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Exploring Pitch and Volume

In this activity, students experiment with tuning forks to produce various pitches and volumes.

Tuning forks allow us to study the basic qualities of sound first hand. A tuning fork emits a pure musical tone (after waiting a moment) as it vibrates after you strike it.

There are 2 basic qualities of sound:

  • Pitch (high & low)
  • Volume (loud & soft)

Pitch is related to frequency. Changing the number of vibrations per second changes the pitch. The pitch that a particular tuning fork generates depends on the length of its prongs. Each fork is stamped with the note it produces (e.g. A) and its frequency in Hertz (e.g. 440 Hz). Shorter prongs produce higher pitch (frequency) sounds than longer prongs. Long prongs will bend more readily and therefore tend to vibrate at a lower frequency when struck.

Volume, or loudness, is related to the strength, intensity, pressure, or power of the sound. Bigger/ amplified vibrations result in bigger/louder sounds. There are a few ways of varying the volume of a tuning fork.

Hitting the fork harder will produce a louder sound because the initial vibration was larger.

Touching the vibrating fork to a table after being struck produces a louder sound. When both the table and the tuning fork vibrate, more air molecules are moved than by the tuning fork on its own.

Placing the vibrating fork on a resonance box focuses the sound and makes it echo rather than letting the sound wave/vibrations spread out, resulting in a louder sound.

Touching a vibrating fork to clothes or your hand causes a damping effect on the vibrations (reduction in size) and the sound disappears. The energy from the vibrating fork is converted to moving your skin or clothes rather than moving air.

Both pitch and volume are subjective. These words refer to what the listener experiences.

Resonance is the tendency of an object to vibrate at maximum amplitude (size) at a certain frequency. This frequency is known as the object's resonant frequency. Acoustic (sound) resonance is an important consideration for instrument builders, as most acoustic instruments use resonators (think of the box of a guitar or a violin, or the hollow body of a drum).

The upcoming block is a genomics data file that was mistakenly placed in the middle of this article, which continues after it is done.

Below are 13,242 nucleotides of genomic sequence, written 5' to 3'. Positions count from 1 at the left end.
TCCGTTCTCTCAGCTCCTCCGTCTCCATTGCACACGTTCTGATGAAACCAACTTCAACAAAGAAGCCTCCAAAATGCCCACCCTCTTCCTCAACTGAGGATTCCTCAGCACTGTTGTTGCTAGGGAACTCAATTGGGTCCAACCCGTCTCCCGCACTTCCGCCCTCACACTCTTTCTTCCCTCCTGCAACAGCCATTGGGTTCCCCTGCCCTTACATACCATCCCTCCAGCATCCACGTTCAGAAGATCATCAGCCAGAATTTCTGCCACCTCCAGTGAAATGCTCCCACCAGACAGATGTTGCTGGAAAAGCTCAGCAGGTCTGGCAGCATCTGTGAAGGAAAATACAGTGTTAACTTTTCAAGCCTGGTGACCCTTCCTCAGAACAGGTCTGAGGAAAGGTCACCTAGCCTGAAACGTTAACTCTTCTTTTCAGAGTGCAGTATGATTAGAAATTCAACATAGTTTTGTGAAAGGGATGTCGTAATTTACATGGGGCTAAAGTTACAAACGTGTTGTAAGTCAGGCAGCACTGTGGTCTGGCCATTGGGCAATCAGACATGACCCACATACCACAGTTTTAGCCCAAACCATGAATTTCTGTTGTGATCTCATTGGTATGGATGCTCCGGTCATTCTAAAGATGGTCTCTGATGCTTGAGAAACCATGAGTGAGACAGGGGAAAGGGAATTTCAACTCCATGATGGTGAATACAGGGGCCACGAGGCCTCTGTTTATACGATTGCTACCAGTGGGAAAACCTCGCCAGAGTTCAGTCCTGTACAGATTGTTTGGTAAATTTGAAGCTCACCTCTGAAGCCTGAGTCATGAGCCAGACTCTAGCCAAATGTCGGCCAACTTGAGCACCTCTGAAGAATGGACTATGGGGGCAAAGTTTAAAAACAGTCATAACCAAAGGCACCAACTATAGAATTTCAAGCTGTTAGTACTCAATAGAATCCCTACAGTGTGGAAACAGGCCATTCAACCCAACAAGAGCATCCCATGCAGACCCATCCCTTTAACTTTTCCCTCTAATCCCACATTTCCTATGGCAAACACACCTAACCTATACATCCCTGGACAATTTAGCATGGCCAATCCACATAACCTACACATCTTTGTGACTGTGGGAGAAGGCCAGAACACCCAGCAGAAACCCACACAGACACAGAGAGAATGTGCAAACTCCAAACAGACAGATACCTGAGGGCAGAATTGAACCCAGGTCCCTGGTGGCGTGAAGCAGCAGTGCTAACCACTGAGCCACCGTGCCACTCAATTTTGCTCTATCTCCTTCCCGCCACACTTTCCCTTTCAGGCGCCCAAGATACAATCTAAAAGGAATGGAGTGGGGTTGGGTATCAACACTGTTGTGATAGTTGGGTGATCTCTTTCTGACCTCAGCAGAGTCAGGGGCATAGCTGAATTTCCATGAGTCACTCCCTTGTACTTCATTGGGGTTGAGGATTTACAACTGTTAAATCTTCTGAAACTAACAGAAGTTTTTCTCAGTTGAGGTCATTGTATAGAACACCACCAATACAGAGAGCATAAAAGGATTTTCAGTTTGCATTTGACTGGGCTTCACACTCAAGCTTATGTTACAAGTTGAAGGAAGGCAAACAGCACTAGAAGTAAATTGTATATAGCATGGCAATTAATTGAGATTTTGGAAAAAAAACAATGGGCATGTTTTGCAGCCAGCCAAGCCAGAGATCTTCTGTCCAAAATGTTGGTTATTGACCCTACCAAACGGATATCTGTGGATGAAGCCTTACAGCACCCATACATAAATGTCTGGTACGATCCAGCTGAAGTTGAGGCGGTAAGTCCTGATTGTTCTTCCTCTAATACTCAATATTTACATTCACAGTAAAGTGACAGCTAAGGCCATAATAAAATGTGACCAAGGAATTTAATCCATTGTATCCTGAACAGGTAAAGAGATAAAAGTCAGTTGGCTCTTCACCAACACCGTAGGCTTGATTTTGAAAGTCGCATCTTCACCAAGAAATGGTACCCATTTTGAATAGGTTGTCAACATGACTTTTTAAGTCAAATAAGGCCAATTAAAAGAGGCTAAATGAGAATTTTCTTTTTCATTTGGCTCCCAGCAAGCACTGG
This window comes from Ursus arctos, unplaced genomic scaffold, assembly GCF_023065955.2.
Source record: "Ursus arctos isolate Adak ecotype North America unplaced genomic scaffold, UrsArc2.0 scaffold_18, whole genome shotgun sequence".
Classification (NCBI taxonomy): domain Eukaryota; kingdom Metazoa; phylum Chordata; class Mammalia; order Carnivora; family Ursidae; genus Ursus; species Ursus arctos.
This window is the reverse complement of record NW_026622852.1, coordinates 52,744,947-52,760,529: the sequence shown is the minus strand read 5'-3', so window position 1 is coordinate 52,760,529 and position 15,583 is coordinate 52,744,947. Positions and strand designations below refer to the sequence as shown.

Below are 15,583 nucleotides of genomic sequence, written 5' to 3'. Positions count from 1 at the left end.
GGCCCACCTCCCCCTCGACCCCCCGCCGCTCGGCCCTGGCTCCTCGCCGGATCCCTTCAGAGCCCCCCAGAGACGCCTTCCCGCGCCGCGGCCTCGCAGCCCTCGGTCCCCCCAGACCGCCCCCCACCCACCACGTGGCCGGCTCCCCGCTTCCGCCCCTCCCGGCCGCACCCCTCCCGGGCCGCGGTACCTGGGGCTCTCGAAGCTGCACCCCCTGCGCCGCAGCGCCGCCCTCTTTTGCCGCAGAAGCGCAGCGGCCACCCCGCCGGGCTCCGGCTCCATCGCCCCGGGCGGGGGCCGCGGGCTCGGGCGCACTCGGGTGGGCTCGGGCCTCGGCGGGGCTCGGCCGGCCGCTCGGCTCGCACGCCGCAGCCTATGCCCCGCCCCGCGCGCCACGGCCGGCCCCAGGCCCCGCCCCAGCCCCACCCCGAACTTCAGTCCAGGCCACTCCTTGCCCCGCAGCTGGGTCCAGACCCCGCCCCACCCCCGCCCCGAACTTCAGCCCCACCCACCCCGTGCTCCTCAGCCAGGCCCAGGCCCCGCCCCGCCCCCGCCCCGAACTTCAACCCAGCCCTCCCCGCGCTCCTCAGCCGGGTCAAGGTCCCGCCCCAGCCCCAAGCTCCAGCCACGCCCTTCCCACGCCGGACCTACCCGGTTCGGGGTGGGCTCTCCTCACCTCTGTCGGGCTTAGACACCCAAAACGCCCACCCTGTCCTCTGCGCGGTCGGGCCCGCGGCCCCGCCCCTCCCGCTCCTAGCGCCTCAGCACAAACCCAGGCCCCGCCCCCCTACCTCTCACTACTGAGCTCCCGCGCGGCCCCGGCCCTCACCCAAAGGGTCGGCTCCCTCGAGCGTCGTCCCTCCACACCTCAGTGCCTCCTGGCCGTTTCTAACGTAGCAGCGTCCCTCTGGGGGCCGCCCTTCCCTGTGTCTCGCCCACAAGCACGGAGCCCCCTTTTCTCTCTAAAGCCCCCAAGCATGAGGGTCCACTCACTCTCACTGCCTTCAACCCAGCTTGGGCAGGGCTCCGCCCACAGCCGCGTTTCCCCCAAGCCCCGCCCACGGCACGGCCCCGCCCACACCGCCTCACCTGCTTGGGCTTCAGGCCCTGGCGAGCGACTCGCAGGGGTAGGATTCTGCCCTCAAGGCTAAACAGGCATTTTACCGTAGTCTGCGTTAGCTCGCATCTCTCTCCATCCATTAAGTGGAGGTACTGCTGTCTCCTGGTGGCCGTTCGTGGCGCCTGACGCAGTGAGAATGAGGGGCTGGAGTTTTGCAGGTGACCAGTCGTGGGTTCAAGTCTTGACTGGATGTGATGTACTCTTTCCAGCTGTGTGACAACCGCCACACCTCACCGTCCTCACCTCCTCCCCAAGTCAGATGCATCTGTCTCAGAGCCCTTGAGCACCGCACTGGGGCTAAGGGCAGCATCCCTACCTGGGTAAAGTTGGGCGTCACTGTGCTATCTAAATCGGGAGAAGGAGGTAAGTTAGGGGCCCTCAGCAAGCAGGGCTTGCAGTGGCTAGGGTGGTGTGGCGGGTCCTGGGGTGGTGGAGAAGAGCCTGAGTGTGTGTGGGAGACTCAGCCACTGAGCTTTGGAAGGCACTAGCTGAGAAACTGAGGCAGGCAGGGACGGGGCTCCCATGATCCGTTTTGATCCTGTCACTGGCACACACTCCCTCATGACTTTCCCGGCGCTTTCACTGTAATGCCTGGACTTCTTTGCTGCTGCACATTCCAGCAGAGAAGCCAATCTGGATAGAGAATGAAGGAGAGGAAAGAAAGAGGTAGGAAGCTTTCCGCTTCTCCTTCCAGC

Objectives

  • Describe the properties of sound.

  • Describe what pitch is and how it varies.

  • Describe what volume is.

Materials

  • Per Class:
    tuning forks
    rubber mallet or the rubber bottom of a shoe
    resonance box (optional)

    If using this as an activity, provide the materials above for each pair of students.

Key Questions

  • Why do different sized tuning forks produce different sounds?
  • If you know frequency of each fork, can you tell me how many times per second each fork will vibrate?
  • How can we increase the volume of a tuning fork?
  • How can we decrease the volume of a tuning fork?

What To Do

  1. Show the class a selection of different tuning forks.
  2. Ask the class to predict which fork will have the highest and lowest sound (pitch).
  3. Strike the forks one at a time to determine the answer.
  4. Brainstorm with the class on how the tuning fork could make a louder sound.
  5. Strike the fork with more force.
  6. Strike the fork and place the handle on the table.
  7. Optional (if you have a resonance box): Strike the fork and place the handle on the box.
  8. Brainstorm with the class on how the tuning fork could make a softer sound.
  9. Strike the fork and place it on your hand and/or clothes.

Extensions

  • Get the students to touch various objects with their tuning fork to see whether the sound becomes louder or softer.
  • How do instrument builders decide the shape, size, and material of their instruments?
  • You can model how the length of a tuning fork affects the frequency by placing a plastic ruler over the edge of a table. ”Twang” the free end of the ruler while you hold the other end down on the desk. Try it with a shorter length. What do you notice?